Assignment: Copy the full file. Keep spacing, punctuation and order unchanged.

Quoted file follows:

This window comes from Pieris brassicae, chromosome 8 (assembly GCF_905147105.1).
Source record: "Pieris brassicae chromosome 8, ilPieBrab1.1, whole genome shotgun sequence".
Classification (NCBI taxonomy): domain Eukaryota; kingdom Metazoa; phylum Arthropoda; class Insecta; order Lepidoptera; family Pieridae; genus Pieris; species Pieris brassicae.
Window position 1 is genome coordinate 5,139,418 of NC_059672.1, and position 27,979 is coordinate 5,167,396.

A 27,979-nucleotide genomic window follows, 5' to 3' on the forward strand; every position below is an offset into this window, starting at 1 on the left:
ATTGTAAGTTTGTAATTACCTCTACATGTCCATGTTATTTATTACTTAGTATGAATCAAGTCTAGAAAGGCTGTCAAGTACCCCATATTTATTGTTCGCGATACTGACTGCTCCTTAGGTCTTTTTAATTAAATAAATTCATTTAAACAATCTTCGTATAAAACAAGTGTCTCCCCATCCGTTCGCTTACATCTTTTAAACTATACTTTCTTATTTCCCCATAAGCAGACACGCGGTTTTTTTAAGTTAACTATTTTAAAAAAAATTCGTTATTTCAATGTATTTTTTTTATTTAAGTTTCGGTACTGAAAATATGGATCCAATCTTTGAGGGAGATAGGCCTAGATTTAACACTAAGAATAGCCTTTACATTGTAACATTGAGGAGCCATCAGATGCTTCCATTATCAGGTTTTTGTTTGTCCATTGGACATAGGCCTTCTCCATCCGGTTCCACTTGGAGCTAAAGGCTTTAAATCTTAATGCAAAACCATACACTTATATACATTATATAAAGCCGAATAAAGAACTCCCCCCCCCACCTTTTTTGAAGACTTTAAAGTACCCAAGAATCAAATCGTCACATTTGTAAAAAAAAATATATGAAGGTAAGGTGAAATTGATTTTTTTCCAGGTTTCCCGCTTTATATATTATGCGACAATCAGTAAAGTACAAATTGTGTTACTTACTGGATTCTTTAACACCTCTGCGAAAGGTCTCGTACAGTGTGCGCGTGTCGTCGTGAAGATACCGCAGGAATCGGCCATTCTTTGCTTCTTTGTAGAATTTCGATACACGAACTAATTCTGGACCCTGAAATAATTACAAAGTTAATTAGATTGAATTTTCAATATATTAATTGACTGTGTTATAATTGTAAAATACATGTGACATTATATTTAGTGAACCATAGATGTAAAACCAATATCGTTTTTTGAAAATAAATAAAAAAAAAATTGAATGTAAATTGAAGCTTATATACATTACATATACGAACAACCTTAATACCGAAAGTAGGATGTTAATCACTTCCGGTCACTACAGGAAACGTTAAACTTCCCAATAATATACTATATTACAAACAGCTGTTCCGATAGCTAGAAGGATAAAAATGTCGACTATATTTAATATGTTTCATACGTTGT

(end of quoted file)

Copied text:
This window comes from Pieris brassicae, chromosome 8 (assembly GCF_905147105.1).
Source record: "Pieris brassicae chromosome 8, ilPieBrab1.1, whole genome shotgun sequence".
Classification (NCBI taxonomy): domain Eukaryota; kingdom Metazoa; phylum Arthropoda; class Insecta; order Lepidoptera; family Pieridae; genus Pieris; species Pieris brassicae.
Window position 1 is genome coordinate 5,139,418 of NC_059672.1, and position 27,979 is coordinate 5,167,396.

A 27,979-nucleotide genomic window follows, 5' to 3' on the forward strand; every position below is an offset into this window, starting at 1 on the left:
ATTGTAAGTTTGTAATTACCTCTACATGTCCATGTTATTTATTACTTAGTATGAATCAAGTCTAGAAAGGCTGTCAAGTACCCCATATTTATTGTTCGCGATACTGACTGCTCCTTAGGTCTTTTTAATTAAATAAATTCATTTAAACAATCTTCGTATAAAACAAGTGTCTCCCCATCCGTTCGCTTACATCTTTTAAACTATACTTTCTTATTTCCCCATAAGCAGACACGCGGTTTTTTTAAGTTAACTATTTTAAAAAAAATTCGTTATTTCAATGTATTTTTTTTATTTAAGTTTCGGTACTGAAAATATGGATCCAATCTTTGAGGGAGATAGGCCTAGATTTAACACTAAGAATAGCCTTTACATTGTAACATTGAGGAGCCATCAGATGCTTCCATTATCAGGTTTTTGTTTGTCCATTGGACATAGGCCTTCTCCATCCGGTTCCACTTGGAGCTAAAGGCTTTAAATCTTAATGCAAAACCATACACTTATATACATTATATAAAGCCGAATAAAGAACTCCCCCCCCCACCTTTTTTGAAGACTTTAAAGTACCCAAGAATCAAATCGTCACATTTGTAAAAAAAAATATATGAAGGTAAGGTGAAATTGATTTTTTTCCAGGTTTCCCGCTTTATATATTATGCGACAATCAGTAAAGTACAAATTGTGTTACTTACTGGATTCTTTAACACCTCTGCGAAAGGTCTCGTACAGTGTGCGCGTGTCGTCGTGAAGATACCGCAGGAATCGGCCATTCTTTGCTTCTTTGTAGAATTTCGATACACGAACTAATTCTGGACCCTGAAATAATTACAAAGTTAATTAGATTGAATTTTCAATATATTAATTGACTGTGTTATAATTGTAAAATACATGTGACATTATATTTAGTGAACCATAGATGTAAAACCAATATCGTTTTTTGAAAATAAATAAAAAAAAAATTGAATGTAAATTGAAGCTTATATACATTACATATACGAACAACCTTAATACCGAAAGTAGGATGTTAATCACTTCCGGTCACTACAGGAAACGTTAAACTTCCCAATAATATACTATATTACAAACAGCTGTTCCGATAGCTAGAAGGATAAAAATGTCGACTATATTTAATATGTTTCATACGTTGT